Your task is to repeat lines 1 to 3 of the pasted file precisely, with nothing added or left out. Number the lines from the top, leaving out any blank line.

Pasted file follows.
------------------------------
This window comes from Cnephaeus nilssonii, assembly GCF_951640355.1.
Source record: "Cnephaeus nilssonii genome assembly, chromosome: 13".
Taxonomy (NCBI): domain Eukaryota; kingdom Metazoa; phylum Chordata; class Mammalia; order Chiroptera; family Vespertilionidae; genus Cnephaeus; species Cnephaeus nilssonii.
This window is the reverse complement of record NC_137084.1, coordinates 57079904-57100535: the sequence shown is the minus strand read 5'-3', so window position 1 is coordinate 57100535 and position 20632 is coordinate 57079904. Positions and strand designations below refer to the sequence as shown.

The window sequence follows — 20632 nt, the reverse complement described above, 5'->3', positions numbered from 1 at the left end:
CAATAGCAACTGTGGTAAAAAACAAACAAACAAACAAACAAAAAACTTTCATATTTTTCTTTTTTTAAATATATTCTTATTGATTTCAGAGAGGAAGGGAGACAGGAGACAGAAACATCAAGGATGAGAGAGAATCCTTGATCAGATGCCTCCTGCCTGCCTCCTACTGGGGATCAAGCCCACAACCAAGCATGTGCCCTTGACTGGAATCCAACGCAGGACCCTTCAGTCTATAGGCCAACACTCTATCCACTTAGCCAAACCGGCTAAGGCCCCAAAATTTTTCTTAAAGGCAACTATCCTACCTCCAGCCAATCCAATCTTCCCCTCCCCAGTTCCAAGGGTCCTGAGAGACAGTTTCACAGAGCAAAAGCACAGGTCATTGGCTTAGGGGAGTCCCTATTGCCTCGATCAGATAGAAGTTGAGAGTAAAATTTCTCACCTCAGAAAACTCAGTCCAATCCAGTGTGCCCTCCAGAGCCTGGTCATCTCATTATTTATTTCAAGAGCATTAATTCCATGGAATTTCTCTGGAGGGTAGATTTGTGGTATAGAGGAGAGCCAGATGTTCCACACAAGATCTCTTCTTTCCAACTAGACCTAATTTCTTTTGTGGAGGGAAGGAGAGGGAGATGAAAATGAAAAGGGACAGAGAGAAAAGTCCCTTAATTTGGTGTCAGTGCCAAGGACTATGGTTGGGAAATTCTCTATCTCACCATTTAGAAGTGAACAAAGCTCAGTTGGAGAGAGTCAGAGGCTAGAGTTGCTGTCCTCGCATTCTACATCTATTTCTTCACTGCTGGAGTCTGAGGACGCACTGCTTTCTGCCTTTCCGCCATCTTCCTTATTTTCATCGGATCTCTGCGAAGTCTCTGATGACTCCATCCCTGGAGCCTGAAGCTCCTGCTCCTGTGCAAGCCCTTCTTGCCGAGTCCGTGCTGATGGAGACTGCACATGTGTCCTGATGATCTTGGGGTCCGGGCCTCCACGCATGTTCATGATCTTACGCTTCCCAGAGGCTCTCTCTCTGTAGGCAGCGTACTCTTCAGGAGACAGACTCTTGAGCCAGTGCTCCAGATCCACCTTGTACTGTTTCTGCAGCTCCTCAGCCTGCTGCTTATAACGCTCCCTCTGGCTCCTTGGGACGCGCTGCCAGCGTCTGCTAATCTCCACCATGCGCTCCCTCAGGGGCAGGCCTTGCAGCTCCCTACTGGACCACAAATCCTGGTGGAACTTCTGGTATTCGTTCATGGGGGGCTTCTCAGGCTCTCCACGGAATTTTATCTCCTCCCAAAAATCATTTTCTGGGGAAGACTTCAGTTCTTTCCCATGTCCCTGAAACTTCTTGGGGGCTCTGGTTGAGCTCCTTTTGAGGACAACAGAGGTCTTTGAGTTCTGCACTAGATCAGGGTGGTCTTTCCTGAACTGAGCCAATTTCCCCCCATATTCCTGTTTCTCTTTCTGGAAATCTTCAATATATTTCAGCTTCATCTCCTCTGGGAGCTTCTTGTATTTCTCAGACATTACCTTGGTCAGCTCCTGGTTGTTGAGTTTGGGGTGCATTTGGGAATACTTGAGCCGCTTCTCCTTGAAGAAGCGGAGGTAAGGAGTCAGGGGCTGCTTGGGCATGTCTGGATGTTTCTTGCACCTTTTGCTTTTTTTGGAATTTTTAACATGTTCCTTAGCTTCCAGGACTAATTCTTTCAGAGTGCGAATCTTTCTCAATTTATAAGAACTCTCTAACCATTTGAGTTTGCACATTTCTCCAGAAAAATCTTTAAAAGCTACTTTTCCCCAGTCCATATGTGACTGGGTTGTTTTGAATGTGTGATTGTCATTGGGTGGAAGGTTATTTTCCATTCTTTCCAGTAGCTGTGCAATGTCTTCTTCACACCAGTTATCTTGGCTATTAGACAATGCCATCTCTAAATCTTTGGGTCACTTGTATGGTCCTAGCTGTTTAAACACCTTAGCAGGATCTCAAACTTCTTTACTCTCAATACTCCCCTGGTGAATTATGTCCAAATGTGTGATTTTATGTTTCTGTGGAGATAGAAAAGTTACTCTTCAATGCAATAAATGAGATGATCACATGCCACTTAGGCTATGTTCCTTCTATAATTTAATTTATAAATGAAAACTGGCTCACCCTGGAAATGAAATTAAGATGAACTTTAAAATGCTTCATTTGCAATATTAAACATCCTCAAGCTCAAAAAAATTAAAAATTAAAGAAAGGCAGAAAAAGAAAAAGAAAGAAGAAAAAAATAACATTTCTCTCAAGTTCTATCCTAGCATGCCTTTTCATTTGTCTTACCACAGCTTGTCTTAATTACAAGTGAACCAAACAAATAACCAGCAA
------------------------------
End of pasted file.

This window comes from Cnephaeus nilssonii, assembly GCF_951640355.1.
Source record: "Cnephaeus nilssonii genome assembly, chromosome: 13".
Taxonomy (NCBI): domain Eukaryota; kingdom Metazoa; phylum Chordata; class Mammalia; order Chiroptera; family Vespertilionidae; genus Cnephaeus; species Cnephaeus nilssonii.